Do We Need Larger Local Authorities?
The Wellington kerfuffle over whether its eight territorial local authorities and the regional council should unite into a single regional entity might at first seem oh-so-Wellington – petty parochialism with small-minded politicians keen to maintain their remuneration. But other regions are struggling with the same problem. Unnoticed is a strategic issue of how decentralised New Zealand governance should be.
In 1876 the central parliament abolished the provinces, giving the central government dominance over the localities. As New Zealand urbanised and regionally integrated the hotchpotch of local authorities made little sense. From the 1970s there were moves to rationalise them but local interests fiercely resisted. In 1989 the Lange-Douglas government blitzkrieged a major restructuring, replacing around 850 single- and multi-purpose local bodies with 86 multi-purpose local authorities, typically at two levels: regional councils with broad environmental responsibilities, territorial local authorities with a community focus.
Neither central government politicians nor the bureaucracy which advises it are enamoured by local democracy. It was not beyond the central government to pass on to the local council some tiresome tasks. But it retains ultimate power, sacking an elected board if it is deemed dysfunctional. It would replace it with commissioners rather than immediately arranging new elections (as has happened to the Canterbury Regional Council and the Area Health Boards in 1991).
The governance problems of local authorities are underpinned by the inadequacy of the funding of local bodies. Their dominant (discretionary) source of revenue is local authority rates (taxes levied on properties). Rates are not a very effective tax because they are regressive against the poorest (especially when user charges are added) and they are intrusive, requiring a regular payment by the property owner.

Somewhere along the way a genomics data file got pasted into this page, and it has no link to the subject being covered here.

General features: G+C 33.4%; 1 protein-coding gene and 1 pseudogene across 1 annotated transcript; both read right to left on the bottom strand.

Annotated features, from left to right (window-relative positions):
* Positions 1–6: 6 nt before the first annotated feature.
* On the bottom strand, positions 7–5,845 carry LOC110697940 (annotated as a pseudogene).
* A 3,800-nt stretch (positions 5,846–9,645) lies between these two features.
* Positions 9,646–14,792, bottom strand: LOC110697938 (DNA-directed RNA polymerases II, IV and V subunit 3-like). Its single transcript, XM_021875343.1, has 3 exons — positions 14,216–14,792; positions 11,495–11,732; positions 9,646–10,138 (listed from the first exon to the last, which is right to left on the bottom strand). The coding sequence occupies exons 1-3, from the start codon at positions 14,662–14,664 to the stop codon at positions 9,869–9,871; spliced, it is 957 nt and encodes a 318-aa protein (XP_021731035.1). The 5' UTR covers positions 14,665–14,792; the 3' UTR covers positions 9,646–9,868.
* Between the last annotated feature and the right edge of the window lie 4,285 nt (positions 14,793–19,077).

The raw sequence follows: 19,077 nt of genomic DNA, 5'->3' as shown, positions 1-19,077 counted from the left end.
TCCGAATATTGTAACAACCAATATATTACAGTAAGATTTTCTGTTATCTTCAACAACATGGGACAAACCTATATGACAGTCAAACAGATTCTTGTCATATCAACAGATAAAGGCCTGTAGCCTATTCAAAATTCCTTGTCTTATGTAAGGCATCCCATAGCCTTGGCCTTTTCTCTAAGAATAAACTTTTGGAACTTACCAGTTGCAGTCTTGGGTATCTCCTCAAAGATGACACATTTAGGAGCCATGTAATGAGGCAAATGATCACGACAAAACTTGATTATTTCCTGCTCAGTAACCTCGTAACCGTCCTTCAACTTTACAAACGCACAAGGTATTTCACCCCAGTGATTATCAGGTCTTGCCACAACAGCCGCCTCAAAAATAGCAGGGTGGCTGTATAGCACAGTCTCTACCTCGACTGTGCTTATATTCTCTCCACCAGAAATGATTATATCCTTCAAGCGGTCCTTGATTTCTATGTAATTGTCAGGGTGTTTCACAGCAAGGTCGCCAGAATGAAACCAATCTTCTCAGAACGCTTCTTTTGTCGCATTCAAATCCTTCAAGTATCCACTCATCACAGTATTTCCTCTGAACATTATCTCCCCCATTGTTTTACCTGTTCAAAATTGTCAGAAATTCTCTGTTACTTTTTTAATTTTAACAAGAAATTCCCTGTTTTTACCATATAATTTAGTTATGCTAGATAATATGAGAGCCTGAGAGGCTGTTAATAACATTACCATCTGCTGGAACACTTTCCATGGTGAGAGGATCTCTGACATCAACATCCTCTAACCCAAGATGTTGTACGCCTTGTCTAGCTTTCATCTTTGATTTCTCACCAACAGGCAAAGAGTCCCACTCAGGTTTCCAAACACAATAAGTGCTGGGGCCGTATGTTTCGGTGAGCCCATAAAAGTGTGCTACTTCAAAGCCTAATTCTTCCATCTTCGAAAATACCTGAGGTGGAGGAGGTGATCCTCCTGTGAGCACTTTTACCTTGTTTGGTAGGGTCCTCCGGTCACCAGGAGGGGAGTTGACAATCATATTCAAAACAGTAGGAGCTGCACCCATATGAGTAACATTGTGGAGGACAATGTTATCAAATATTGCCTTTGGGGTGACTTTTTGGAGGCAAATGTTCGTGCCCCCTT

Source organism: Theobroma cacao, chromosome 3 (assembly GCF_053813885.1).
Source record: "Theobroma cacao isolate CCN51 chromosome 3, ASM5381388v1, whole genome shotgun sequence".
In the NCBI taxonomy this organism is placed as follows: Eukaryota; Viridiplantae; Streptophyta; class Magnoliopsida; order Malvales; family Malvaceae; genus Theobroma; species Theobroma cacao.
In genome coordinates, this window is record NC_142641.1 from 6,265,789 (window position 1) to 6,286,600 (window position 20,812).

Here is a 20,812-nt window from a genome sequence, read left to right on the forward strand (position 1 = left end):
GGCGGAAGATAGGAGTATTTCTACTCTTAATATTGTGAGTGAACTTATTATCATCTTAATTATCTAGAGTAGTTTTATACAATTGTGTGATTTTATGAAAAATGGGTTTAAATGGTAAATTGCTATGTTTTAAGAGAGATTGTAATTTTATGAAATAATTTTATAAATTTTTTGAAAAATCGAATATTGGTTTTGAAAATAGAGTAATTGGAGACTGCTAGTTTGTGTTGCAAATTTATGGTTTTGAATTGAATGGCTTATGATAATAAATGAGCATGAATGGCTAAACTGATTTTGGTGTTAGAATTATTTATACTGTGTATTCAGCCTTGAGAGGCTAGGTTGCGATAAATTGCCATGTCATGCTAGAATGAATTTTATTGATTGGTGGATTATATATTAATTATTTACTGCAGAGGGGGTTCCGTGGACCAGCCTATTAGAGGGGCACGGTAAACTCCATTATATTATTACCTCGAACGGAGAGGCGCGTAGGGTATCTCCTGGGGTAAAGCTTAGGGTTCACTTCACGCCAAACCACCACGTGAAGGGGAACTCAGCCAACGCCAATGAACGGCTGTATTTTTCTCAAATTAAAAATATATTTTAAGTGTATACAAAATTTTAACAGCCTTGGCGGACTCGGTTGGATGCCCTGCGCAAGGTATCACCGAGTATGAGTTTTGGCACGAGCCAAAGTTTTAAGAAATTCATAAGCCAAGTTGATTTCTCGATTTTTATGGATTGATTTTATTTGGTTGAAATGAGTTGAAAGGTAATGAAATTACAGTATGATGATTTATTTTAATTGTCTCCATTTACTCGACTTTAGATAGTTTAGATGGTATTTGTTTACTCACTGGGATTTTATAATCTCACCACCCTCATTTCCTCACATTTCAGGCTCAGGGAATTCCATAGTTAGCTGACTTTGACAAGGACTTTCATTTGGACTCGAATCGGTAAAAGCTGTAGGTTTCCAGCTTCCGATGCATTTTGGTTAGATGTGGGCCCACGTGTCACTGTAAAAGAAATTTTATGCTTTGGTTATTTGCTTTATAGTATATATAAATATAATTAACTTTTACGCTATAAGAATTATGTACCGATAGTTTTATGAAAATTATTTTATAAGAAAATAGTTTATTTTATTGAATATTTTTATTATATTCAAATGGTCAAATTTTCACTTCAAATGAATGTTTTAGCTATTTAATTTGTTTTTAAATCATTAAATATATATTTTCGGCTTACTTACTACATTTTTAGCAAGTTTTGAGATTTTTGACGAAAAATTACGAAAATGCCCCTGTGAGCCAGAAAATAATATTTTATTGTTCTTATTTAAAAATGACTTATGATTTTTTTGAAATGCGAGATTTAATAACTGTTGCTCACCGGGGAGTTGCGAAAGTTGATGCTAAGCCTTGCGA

However, the 1989 consolidation was insufficient for Auckland, with a population of a third of the country. In the late 1990s economists’ thinking – led by Treasury – turned to the need to strengthen Auckland’s economic base, in contrast to the past preoccupation with regional development and stagnating rural areas. The underlying notion was that the existence of economies of urban agglomeration meant New Zealand needed at least one large urban metropolis in order that some industries – such as head offices, finance, biotech – had a chance to survive here rather than move offshore to Sydney:
The policy conclusion was that the Auckland metropolitan area with seven territorial councils (it had 33 before 1989) and a regional council was not functioning cohesively. In 2009 a Royal Commission on Auckland Governance recommended a unitary Auckland Council. The National Government implemented the general tenor of the recommendations, without a lot of public consultation and with differences reflecting its political preferences.
The outcome presents the intriguing possibility s that a unified political agency representing about a third of New Zealanders, and led by a mayor elected with more votes than any other New Zealand politician, may be able to contest power with central government in a manner that no local body has been able to in the past. (It will still be handicapped by limited funding.)
Perhaps the contesting is already beginning. The Auckland Council has announced it wants a ten-year agreement with central government on its development direction. The government (which is up to our necks in its funding commitments from general taxation) has rightly said it will await the public response to the proposed Council ten-year plan. But you get a sense that unlike some foolish outbursts of arrogance in the recent past, this time it is warily entering an engagement. A new minister (Paula Bennett) or an acceptance of political reality?
So Wellington, so Canterbury, so Hawkes Bay, so everywhere: are they going to leave this engagement only to Auckland and the central government? You can be darn sure that there will be no separate plans with the nine Wellington local bodies.
Instead of Wellington (and elsewhere) squabbling about restructuring they should aim for a regional authority large enough and strong enough to negotiate with the central government. The design issue is how, at the same time, to devolve the maximum decision-making to the communities of each’s region.